On the 25th October the report from the so-called “Expert Panel” on the proposed future of our health service was released. The report entitled Systems, not Structures: Remodelling Health and Social Care, if implemented, will be the most radical restructuring of the health service in Northern Ireland since the formation of the NHS.
The out workings of report is steeped in the language of the failed Transforming Your Care project with privatisation at its core. The recommendations, fully endorsed by the DUP and SF and agreed in principle by the other main political parties, supports even more direct involvement by big business into larger parts of clinical and social care. This is not a surprise given the makeup the membership of the Panel.
The Panel chaired by Professor Rafael Bengoa is the vice-chair of Horizon 2020. This is the biggest EU research and development programme with over 80 billion Euro funding who’s sole agenda is to promote a global invasion of the private sector into public services. Bengoa is also the Director of the Health Department at the DEUSTO Business School in Spain. Other Panel members include Doctor Mark Taylor, a local consultant surgeon with major interests in Kingsbridge private hospital and the Ulster Independent Clinic. Mairead McAlinden, Chief Executive for Torbay and South Devon Foundation Trust, who in 2015 overseen the cut of 700 jobs and the closure of 100 acute beds. Their expertise is in the privatising of public healthcare.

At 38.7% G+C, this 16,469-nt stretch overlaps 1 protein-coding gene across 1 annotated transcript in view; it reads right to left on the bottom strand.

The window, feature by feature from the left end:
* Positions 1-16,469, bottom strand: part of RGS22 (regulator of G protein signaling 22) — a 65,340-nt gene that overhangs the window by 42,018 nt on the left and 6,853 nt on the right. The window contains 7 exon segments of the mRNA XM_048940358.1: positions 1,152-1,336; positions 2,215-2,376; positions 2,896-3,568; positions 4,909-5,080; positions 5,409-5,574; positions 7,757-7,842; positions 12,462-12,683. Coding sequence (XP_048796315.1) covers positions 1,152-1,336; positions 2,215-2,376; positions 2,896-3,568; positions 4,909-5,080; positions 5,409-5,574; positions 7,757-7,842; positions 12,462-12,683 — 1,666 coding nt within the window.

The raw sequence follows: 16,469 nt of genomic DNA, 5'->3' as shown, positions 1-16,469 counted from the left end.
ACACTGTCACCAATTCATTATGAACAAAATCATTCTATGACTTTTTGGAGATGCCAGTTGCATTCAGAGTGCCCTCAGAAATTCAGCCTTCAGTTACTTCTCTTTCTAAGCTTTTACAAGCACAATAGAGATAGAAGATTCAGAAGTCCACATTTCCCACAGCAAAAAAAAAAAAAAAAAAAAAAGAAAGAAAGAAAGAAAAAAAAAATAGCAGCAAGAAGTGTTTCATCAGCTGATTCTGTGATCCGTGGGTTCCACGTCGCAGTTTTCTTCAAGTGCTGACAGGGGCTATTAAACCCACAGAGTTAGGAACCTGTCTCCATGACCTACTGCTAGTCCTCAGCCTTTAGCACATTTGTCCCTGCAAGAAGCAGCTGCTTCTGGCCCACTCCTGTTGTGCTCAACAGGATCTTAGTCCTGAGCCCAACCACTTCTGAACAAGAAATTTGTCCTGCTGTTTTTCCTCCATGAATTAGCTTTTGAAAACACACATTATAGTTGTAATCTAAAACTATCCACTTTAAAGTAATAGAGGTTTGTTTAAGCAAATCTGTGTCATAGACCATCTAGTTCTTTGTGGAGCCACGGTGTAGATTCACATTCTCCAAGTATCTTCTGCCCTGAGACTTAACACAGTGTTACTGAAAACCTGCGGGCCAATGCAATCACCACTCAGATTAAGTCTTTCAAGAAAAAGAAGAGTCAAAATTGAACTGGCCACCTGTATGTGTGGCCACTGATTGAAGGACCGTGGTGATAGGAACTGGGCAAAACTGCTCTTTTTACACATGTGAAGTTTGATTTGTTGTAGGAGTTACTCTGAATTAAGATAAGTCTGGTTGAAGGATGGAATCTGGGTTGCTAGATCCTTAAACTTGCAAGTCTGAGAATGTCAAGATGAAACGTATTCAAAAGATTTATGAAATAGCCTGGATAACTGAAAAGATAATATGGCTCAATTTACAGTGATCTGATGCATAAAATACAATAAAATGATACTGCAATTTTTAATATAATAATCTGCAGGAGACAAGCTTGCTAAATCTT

It was barely 24 hours after the release of the report, Health Minister O’Neill stated she would call on the private sector to deal with the waiting list crisis. This is disgraceful and utter hypocrisy by Michelle O’Neill. The waiting list crisis is a result of the Assembly Executive’s drive to cut jobs and services over many years resulting in fragmentation of healthcare provision. This is evident in the recent closure of Pine Lodge residential home in East Belfast that has been intentionally run down to make it unviable.
We deserve a modern and accessible health service that meets the needs of patients and communities. It must serviced by highly trained public sector workers with decent terms and conditions. We must fight for fully publicly-funded healthcare, resourced and integrated into every aspect of society and out of the hands of the profiteers of big business.
The out-workings of the Bengoa will not be the vehicle to achieve this.